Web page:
So what can you do to make sure your investment advisor has your best interests at heart?

First, ask them if they’re a fiduciary.

If they give a vague answer, ask who they are regulated by.

State securities regulators and the Securities and Exchange Commission regulate RIAs with the fiduciary standard. And the Financial Industry Regulatory Authority regulates those without the fiduciary standard.

(If they’re not legally a fiduciary, you can still ask them to sign a fiduciary agreement.)

Next, ask if they will act as a fiduciary for you at all times.

It’s possible for advisors to serve as both an RIA (fiduciary) and a broker (non-fiduciary) for the same client at different times. This is done by acting as a fiduciary when creating your financial plan, and as a broker when recommending investments.

And whether they’re a fiduciary or not, ask how your advisor gets paid and what fees you’ll be subject to.

Sometimes when your investment advisor is held to the fiduciary standard, it’s easy to stop asking questions.

But a fiduciary advisor is human. And sometimes they’re going to give financial advice that’s better for them than for you.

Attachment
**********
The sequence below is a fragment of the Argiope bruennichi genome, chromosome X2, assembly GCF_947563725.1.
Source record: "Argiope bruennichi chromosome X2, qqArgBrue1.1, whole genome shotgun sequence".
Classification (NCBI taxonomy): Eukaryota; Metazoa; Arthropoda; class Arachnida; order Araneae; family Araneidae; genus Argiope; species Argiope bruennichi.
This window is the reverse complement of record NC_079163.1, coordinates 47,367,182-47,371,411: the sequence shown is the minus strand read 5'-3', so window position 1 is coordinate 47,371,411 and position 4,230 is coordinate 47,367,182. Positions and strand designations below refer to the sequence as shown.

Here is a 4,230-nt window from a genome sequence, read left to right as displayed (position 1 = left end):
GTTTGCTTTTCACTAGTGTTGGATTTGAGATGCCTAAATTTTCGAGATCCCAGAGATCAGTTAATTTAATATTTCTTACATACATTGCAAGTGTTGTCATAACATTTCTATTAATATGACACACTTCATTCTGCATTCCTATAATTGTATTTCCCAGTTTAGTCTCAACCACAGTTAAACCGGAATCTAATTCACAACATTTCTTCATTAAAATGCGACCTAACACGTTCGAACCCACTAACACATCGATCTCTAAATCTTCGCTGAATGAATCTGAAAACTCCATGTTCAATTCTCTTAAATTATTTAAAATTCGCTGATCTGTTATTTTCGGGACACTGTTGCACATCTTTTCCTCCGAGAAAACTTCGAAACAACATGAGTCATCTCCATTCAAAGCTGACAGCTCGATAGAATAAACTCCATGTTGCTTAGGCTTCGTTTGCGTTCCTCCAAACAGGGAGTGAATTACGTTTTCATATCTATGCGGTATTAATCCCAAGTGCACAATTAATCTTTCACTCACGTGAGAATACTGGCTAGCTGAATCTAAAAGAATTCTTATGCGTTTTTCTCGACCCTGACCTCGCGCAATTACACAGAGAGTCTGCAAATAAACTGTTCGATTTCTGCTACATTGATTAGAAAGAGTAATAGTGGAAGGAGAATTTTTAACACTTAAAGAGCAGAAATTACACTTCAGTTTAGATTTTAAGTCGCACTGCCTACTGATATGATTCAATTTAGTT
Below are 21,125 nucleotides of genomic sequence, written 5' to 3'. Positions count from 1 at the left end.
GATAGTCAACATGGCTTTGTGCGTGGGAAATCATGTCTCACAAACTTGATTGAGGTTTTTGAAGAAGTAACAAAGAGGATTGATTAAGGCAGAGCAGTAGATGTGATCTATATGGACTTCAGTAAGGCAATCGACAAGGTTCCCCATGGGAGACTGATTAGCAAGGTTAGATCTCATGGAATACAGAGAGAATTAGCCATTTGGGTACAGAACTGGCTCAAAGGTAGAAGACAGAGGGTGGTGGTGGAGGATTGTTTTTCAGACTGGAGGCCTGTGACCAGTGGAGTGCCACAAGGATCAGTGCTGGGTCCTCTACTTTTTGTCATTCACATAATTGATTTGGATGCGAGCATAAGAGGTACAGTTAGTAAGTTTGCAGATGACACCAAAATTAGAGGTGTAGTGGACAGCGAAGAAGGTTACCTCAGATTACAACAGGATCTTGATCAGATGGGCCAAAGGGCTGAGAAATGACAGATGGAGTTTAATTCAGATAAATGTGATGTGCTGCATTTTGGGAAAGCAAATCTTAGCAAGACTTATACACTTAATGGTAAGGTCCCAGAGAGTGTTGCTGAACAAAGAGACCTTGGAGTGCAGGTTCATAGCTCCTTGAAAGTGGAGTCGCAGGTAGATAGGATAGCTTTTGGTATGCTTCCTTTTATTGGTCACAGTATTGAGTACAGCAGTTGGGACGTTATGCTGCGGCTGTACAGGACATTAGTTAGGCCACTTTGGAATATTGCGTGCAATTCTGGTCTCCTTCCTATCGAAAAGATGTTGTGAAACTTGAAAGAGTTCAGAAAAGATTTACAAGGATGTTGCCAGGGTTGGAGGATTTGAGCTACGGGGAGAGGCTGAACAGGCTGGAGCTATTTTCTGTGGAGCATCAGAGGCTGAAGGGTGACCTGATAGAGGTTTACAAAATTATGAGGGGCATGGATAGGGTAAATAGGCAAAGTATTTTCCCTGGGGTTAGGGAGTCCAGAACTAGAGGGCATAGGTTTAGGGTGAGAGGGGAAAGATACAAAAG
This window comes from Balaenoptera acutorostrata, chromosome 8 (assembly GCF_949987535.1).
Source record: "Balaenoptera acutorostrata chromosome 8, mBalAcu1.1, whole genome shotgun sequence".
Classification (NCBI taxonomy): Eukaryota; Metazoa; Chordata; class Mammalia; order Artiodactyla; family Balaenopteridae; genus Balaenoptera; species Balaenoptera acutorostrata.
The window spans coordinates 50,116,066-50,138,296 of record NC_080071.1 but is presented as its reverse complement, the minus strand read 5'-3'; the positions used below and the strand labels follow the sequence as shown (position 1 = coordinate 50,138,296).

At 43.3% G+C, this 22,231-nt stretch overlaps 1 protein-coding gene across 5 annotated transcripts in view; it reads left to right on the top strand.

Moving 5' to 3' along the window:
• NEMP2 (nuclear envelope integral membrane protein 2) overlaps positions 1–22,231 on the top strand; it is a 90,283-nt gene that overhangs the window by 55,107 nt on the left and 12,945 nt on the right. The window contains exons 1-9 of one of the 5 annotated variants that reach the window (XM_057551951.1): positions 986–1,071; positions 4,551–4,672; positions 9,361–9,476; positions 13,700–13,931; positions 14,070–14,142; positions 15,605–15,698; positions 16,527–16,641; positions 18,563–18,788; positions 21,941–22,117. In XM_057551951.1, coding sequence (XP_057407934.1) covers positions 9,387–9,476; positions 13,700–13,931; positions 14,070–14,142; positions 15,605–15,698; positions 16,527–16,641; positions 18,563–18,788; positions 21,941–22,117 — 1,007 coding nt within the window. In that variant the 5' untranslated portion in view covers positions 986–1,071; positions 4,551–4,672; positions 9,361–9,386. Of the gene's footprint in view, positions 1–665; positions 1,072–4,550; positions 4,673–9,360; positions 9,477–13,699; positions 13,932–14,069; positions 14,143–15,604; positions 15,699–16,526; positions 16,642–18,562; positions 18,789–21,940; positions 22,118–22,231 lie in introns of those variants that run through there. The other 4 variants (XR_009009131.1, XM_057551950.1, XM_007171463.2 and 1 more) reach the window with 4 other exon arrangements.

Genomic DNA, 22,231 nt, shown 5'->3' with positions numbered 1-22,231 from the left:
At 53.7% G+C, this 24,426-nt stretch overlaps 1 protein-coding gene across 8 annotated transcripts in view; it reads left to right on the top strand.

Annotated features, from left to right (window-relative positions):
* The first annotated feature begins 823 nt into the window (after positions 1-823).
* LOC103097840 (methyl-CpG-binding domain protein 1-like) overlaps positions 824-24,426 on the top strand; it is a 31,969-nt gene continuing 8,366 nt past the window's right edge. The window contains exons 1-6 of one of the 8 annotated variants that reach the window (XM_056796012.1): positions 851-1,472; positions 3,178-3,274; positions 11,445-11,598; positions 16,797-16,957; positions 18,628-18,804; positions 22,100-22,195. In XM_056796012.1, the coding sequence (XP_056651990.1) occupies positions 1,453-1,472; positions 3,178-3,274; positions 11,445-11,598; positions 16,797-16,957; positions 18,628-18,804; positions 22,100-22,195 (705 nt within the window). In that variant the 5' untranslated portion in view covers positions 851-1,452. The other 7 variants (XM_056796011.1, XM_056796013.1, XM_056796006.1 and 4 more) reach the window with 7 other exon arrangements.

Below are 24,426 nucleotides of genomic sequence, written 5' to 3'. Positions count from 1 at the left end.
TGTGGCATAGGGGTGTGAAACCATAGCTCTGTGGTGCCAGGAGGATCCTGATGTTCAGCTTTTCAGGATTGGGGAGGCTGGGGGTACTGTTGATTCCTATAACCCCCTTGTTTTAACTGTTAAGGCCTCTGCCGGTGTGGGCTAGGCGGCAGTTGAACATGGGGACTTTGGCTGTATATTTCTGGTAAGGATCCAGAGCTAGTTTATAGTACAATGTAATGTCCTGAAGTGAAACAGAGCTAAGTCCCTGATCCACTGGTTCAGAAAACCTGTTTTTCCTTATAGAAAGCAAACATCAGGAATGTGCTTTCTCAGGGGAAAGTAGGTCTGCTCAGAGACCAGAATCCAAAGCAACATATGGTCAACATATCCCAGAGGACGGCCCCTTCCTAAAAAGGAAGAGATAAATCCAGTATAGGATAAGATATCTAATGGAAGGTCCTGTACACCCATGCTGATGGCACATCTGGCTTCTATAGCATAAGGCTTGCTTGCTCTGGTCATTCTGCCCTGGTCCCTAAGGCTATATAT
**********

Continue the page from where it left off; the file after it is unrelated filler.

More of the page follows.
For example, many Registered Investment Advisors charge around 1% per year of your assets under management. Well that payment structure gives them an incentive not to tell you to pay your mortgage down — or to invest in your business — even if that’s the best thing to do.

So you always need to do your due diligence.

Finally, instead of setting up a 401(k) plan for your employees, consider creating an incentive compensation plan. Give your employees bonuses when they reach a milestone or achieve a goal.

This way they can use the money the way they choose — which may be in an IRA. But at least it will be up to them whether or not to subject their money to the dictate of the government.

What To Do Next

At Wealth Factory, we’ve always taught to avoid hidden fees and commissions by paying upfront for financial advice.

Because there’s plenty of sound financial advice that doesn’t come with a commission.

Liquidity, 6 months of savings, wealth accounts, paying down loans (which is a guaranteed return) are all important pieces of your wealth architecture, yet there’s no commission involved.

If you follow that advice, the lack of a fiduciary rule shouldn’t have you worried.

With that in mind, here are 3 action steps to consider:

  • Bypass the fiduciary rule by investing in your business first. Few financial advisors outside of Wealth Factory will suggest investing in your business, but as your best wealth-creator, it’s a no-brainer.
  • If you’re invested in the markets, find out if you’re working with a fiduciary. Find out what hidden fees and commissions you’re paying. And regardless of fiduciary status, ask questions.
  • Discover your Investor DNA. Another way to make the fiduciary rule a moot point is to invest in your strengths. You can do that by discovering your investor DNA with our free guide.

Build the life you love,

The Builders at Wealth Factory